Net Nuggets 2: Ken Nordine

Ken Nordine: «Wow of Now» [mp3]
Without Ken Nordine, Hollywood film trailers wouldn't be what they are. (Thanks a lot, Ken!) His soothing baritone and enunciation were discovered by radio marketing and PR douche bags in the 1950s and used in various inane commercials of the era.

But Ken proved indomitable, as he started using his deceptively calming recitation skills to explore sometimes intellectually (or cognitively) unsettling notions from the limits of thought, employing his whimsical sense of humour to sugar the pill. He recorded some great albums where his semi-improvised tales were backed by jazz musicians. Later on he had his own radio show in which he refined his technique of «Word Jazz»—a kind of mix between jazz improv and word association.

And now, in the age of iTunes, Nordine has started editing down his Word Jazz performances into condensed Podcasts, to tickle your intellect and confuse your assumptions.

One such Podcast is Nordine's exploration of the age-old philosophical question, What is this present moment, the now? Suddenly, as you're drifting off to the sound of abstract thought, a typically wry'n'dry Nordine-ism grounds you, reminding you who you're listening to:

«Now is perpendicular to eternity… Sorry, I didn't mean to be so blunt.»

For more, go to Mr. Nordine's website.


  1. Thanks for this post. I didn't know Ken Nordine had a podcast, but I'm a subscriber now!

    I started listening to Ken Nordine just a little before I started doing college radio in the early 80's. Very inspirational. Then in the late 80's when I was working for Apple, I wanted to produce an experimental multimedia presentation showing off Apple technology. I got up the nerve to phone Ken and ask him if I could use one of his pieces in the project. Let me tell you, you haven't lived until you dial a phone and hear "Hello" on the other end in Ken's voice. It's like calling up the voice of god.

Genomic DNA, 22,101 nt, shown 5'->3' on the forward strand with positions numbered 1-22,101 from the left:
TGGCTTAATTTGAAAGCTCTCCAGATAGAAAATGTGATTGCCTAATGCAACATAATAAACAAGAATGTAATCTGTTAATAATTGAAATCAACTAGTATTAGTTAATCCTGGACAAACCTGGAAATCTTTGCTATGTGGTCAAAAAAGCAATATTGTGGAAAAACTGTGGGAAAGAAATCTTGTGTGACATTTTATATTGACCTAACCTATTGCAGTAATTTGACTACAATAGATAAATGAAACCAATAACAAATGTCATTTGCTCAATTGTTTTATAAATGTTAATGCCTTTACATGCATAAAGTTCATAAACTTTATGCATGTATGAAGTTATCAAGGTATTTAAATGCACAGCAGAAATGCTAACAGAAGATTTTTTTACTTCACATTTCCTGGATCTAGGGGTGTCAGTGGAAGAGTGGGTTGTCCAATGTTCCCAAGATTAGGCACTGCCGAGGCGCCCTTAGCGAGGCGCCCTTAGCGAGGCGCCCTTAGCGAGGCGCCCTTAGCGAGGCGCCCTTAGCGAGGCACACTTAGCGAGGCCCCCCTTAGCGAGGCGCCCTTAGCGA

Ken was kind enough to say yes and sent me a bunch of tapes. I devoured them all and called him back proposing to use one of 3 pieces. They were all so good I couldn't decide. I told him one of the pieces I was thinking of using was "My Baby." He then said in a very matter-of-fact way, "Ah yes, Fred Astaire danced to My Baby in 1957." Oh, ok. I'm thinking of using material connected to TWO of my heros, one of whom is on the other end of the phone... CHOKE.

    I ended up using a piece of his called Think A Thought. It worked great.

  2. Ha ha! Love the story about the phone call. Hearing that «Hello» would surely have jettisoned my mind out of my body...

    If you ever feel like sending someone copies of those tapes, feel free to think of Toilet Guppies!